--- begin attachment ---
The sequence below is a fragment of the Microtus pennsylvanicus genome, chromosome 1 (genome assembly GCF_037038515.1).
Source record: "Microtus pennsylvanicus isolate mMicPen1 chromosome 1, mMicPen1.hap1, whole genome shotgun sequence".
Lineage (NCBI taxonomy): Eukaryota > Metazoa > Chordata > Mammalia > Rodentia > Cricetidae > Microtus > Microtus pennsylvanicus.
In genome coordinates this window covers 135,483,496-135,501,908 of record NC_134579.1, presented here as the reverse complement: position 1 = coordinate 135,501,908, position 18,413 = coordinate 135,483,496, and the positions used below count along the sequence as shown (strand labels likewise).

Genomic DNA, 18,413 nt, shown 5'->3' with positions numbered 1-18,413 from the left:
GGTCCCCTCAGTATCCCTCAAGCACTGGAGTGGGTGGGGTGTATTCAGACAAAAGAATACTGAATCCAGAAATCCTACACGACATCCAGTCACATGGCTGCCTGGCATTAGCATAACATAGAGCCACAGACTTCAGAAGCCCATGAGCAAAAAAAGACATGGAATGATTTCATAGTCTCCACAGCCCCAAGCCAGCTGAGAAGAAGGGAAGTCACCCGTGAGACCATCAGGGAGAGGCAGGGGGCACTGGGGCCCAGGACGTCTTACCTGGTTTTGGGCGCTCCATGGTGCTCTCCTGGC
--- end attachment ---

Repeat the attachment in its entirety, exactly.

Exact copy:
The sequence below is a fragment of the Microtus pennsylvanicus genome, chromosome 1 (genome assembly GCF_037038515.1).
Source record: "Microtus pennsylvanicus isolate mMicPen1 chromosome 1, mMicPen1.hap1, whole genome shotgun sequence".
Lineage (NCBI taxonomy): Eukaryota > Metazoa > Chordata > Mammalia > Rodentia > Cricetidae > Microtus > Microtus pennsylvanicus.
In genome coordinates this window covers 135,483,496-135,501,908 of record NC_134579.1, presented here as the reverse complement: position 1 = coordinate 135,501,908, position 18,413 = coordinate 135,483,496, and the positions used below count along the sequence as shown (strand labels likewise).

Genomic DNA, 18,413 nt, shown 5'->3' with positions numbered 1-18,413 from the left:
GGTCCCCTCAGTATCCCTCAAGCACTGGAGTGGGTGGGGTGTATTCAGACAAAAGAATACTGAATCCAGAAATCCTACACGACATCCAGTCACATGGCTGCCTGGCATTAGCATAACATAGAGCCACAGACTTCAGAAGCCCATGAGCAAAAAAAGACATGGAATGATTTCATAGTCTCCACAGCCCCAAGCCAGCTGAGAAGAAGGGAAGTCACCCGTGAGACCATCAGGGAGAGGCAGGGGGCACTGGGGCCCAGGACGTCTTACCTGGTTTTGGGCGCTCCATGGTGCTCTCCTGGC